11. Serving beer: During festivals, beer is often poured into a plastic cup. So is the case during house parties. People rate beer as tastier if it came from a bottle instead of a can. It may not be clear what exactly it is on the bottle that affects the taste. Perhaps the clarity of glass, the appearance of cold which gets linked to freshness, perhaps the popping sound upon opening the beer?

12. Glass shape and Coca-Cola: People find coca-cola intense and tastier if it is served in a regular Coca-cola glass. The same coca-cola was perceived to be not as satisfying when served in a plastic bottle or a water cup.


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Related: Aamsutra – The Right To Bare Aams by Ankur Borwankar

13. Music and spiciness: People can associate music with taste. Certain musical aspects match specific tastes such as spiciness. I’ll reiterate, Cross-modal perception enables us to draw parallels between information between different senses such as taste and sound. Listening to spicy music can lead to a higher expectation of spiciness of the food but people don’t actually taste it to be spicier.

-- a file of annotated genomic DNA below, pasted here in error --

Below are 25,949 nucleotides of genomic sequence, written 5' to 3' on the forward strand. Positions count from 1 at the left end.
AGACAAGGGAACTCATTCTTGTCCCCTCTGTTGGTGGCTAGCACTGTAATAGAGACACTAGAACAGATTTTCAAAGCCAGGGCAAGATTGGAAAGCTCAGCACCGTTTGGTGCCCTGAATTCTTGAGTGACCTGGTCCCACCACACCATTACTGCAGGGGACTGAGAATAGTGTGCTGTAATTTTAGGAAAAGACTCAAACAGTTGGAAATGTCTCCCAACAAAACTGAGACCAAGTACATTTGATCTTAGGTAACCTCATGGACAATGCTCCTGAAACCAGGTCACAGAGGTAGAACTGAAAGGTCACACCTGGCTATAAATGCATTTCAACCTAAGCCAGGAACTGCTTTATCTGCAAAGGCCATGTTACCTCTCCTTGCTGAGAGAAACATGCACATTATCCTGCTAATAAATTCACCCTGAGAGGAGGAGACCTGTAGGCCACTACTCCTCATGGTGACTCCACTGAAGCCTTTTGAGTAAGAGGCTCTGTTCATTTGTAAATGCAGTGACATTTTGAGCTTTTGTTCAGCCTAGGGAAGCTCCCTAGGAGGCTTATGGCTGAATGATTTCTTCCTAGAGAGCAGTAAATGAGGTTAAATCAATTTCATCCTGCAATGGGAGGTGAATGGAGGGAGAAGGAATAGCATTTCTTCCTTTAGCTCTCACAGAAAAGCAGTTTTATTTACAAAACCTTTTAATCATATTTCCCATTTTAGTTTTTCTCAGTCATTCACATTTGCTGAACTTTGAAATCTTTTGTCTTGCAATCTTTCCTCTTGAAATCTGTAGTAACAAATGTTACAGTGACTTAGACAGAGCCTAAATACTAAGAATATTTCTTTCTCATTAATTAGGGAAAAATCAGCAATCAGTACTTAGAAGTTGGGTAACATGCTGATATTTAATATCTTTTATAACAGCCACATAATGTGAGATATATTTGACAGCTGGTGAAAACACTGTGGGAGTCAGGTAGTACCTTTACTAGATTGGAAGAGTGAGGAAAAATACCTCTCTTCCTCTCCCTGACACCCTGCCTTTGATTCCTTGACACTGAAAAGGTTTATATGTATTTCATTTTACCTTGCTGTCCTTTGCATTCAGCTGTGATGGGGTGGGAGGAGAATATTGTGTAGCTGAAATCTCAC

14. Sound and beer: People tend to associate lower notes (frequencies) with bitter beer and higher tones with sweet beer. This finding can assist in choosing the right music to make beer more enjoyable based on people’s preferences.

15. Motion in food: Fatty food that appears to have motion in it such as dripping of cheese from a pizza or the pouring of hot chocolate appears to be more attractive and emotionally arousing. There is motion behind emotion – says Dr. Charles Spence. (most of the research findings I’ve reported here have contains the direct influence of his work or his work itself).